In Remembrance of Laura DeAngelis, 1973-2022

Laura DeAngelis

Laura DeAngelis electrified the artistic world with her unique style of mixing old with the new. Her impressive ceramic works were incorporated with the ancient technique of encaustic beeswax to cover and color her work. For decades, her art probed the “ancient and mysterious connection between humans and animals.”

Deeply concerned with animals, Laura created ceramic animal portraits designed to reveal “the workings of our inner worlds and in turn, the visible reflection of that which is invisible.” Laura’s daily ritual included taking a walk through miles of forest with her four goats that she raised herself on her farm in Virginia.

After graduating from Kansas City Art Institute (KCAI) in 1995, Laura’s career took her everywhere. In both Chicago and the San Francisco Bay Area, Laura exhibited at “Sculpture Objects Functional Art” fairs. In Santa Fe, New Mexico, she arrived on invitation as a visiting artist to teach a weeklong sculptural workshop. In Chicago and Tennessee, she taught classes and hosted workshops.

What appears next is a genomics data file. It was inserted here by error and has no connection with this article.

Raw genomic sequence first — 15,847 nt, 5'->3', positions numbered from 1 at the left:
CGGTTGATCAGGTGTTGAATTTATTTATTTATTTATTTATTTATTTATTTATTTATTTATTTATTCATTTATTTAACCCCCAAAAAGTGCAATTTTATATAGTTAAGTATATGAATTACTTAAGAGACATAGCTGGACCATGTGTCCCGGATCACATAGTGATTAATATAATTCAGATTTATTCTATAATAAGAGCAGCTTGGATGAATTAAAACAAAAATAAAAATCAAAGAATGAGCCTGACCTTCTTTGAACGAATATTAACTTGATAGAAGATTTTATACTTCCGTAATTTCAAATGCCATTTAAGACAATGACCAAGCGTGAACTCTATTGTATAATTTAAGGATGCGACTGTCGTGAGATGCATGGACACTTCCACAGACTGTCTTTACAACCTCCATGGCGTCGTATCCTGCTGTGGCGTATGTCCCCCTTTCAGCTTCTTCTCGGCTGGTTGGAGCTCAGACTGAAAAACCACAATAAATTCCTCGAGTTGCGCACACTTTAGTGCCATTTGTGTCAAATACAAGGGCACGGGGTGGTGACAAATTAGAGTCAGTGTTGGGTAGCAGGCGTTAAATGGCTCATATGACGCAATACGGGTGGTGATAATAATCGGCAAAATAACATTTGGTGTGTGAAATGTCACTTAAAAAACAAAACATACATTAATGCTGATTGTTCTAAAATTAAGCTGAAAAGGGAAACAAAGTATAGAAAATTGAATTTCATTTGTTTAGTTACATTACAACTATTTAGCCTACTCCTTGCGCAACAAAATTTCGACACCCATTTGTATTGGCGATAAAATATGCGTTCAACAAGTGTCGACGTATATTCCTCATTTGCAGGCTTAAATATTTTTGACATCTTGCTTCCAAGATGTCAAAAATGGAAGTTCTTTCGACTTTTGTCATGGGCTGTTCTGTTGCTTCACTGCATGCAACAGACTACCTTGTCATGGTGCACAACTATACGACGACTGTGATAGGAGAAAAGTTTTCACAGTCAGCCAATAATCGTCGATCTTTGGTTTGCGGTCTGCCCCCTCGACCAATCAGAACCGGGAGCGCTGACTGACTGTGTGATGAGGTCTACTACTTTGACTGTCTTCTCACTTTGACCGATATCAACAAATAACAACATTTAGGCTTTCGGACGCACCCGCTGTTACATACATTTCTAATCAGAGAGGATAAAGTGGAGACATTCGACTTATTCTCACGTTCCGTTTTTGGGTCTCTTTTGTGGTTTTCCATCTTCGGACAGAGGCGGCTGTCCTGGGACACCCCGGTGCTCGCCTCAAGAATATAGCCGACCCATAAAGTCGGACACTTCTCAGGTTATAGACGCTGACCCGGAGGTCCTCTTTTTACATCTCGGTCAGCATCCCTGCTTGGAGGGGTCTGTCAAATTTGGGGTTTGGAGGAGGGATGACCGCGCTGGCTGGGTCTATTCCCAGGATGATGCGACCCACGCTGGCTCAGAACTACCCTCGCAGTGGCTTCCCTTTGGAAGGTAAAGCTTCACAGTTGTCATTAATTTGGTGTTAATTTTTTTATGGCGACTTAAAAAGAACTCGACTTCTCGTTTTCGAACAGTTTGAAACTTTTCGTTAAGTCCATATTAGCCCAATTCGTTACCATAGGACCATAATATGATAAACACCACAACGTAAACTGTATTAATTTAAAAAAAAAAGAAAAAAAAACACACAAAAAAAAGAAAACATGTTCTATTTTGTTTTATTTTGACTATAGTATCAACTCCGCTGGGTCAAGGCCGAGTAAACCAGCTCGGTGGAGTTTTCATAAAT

Her mark will be forever felt by the city, with her sculptures on display at Oppenstein Park and the Sherry Leedy Contemporary Art gallery in Kansas City, Missouri, and the Epsten Gallery in Leawood. The Nerman Museum has two works by Laura in its collection, a large-scale ceramic “Eagle” and a ceramic, encaustic and fresh water pearl opossum titled “Keeper.”

Laura fought an ongoing battle with mental health. Said friend Peregrine Honig, “The language of the art field is indoctrinated with vulnerability and devastation.

“As we gather her work and create a fund set aside through KCAI to help a future someone whose everything seems helpless, I would ask for the space to say a month dedicated to mental health awareness is similar to a day dedicated to motherhood. Because nothing is ever enough when too little is too late.”

To honor her memory, Laura’s family asks that a donation be made to the National Suicide Prevention Lifeline.